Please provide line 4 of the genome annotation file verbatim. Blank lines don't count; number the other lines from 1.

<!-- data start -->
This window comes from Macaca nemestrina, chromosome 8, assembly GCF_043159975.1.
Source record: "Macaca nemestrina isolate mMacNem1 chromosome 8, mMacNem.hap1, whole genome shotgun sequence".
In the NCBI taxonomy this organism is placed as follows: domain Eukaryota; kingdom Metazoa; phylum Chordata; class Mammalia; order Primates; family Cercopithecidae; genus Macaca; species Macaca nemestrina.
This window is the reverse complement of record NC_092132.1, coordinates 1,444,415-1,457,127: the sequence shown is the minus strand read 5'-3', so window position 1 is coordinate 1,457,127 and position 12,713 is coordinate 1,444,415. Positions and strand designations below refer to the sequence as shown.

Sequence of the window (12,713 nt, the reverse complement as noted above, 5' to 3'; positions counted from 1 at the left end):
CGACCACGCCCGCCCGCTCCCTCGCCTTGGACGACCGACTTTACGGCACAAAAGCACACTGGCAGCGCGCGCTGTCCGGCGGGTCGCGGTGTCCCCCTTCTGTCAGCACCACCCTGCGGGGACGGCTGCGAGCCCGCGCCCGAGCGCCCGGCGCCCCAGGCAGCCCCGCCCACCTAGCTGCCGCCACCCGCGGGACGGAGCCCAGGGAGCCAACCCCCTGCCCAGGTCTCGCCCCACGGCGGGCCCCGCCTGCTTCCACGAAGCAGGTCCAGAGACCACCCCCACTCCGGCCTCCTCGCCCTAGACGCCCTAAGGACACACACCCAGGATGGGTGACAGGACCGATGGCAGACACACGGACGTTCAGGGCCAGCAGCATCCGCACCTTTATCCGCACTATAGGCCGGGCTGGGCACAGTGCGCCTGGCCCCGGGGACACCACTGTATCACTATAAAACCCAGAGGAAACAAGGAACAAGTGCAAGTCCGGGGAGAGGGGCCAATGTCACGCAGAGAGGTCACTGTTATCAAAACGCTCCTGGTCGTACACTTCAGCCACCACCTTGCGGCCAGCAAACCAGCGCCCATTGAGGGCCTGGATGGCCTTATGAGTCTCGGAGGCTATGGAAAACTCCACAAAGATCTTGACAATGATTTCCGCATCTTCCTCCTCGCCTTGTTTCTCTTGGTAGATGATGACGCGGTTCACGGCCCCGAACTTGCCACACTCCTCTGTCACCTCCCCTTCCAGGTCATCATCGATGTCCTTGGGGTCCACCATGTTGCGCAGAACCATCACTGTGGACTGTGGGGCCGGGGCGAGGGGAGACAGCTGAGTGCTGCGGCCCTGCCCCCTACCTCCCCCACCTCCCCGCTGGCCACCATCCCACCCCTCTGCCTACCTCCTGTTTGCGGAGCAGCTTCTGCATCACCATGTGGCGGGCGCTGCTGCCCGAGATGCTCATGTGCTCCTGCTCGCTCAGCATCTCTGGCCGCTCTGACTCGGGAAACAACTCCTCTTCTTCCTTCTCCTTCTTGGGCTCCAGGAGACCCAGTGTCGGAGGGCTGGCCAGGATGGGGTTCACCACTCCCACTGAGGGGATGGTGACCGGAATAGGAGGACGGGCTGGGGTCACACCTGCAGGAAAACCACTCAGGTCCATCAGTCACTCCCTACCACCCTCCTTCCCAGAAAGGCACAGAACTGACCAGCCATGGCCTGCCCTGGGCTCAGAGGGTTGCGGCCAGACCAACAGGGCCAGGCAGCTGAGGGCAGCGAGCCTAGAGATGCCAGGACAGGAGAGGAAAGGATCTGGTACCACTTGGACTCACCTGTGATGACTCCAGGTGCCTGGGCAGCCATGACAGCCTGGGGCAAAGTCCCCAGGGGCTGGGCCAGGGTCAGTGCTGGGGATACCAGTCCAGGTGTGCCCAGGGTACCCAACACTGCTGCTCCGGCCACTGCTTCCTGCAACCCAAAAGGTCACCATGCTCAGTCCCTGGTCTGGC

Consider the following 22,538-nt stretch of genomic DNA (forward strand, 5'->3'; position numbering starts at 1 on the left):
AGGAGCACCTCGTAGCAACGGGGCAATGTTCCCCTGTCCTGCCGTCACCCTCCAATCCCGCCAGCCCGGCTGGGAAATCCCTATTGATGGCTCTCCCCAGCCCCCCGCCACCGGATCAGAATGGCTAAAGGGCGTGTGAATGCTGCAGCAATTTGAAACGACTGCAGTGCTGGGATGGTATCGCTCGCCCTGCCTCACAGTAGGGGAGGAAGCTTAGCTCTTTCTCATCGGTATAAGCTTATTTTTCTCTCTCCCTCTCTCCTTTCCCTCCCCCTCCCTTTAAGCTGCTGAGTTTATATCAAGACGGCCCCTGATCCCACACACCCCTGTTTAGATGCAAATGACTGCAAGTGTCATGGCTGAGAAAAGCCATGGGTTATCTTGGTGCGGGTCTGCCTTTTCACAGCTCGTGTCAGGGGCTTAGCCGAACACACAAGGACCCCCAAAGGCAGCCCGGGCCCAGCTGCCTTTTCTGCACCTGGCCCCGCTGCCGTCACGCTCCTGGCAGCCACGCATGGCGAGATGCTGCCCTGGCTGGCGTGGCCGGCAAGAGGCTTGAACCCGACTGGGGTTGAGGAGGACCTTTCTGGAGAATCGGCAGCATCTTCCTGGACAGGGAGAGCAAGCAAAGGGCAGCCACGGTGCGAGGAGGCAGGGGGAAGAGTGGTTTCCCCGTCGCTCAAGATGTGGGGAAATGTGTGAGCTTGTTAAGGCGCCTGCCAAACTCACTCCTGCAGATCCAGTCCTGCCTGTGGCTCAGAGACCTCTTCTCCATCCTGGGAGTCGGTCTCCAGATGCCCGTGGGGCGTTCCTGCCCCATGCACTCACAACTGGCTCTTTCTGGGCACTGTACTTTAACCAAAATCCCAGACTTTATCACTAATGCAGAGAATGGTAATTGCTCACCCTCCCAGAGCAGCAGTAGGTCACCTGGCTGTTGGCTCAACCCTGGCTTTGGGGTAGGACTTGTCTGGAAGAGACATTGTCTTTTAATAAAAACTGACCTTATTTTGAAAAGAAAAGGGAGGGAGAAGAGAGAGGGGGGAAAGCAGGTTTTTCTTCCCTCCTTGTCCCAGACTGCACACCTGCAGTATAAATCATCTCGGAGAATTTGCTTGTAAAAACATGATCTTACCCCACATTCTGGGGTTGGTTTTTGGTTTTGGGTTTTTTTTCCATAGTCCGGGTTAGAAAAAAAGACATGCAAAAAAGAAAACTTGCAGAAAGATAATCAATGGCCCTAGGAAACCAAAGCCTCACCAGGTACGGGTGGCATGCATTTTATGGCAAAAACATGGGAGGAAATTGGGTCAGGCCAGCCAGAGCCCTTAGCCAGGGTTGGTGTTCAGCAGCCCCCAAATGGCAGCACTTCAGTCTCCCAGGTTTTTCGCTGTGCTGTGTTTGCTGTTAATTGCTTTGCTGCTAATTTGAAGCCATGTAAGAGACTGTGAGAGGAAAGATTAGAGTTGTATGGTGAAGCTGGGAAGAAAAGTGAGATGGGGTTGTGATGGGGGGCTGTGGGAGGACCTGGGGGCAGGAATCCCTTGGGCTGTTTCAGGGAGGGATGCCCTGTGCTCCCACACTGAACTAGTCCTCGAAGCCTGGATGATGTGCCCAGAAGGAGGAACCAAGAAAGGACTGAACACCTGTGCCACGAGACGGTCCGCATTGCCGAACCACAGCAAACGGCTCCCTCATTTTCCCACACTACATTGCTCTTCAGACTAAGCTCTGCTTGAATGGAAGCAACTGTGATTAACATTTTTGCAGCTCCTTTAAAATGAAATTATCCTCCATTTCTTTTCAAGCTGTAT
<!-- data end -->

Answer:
This window is the reverse complement of record NC_092132.1, coordinates 1,444,415-1,457,127: the sequence shown is the minus strand read 5'-3', so window position 1 is coordinate 1,457,127 and position 12,713 is coordinate 1,444,415. Positions and strand designations below refer to the sequence as shown.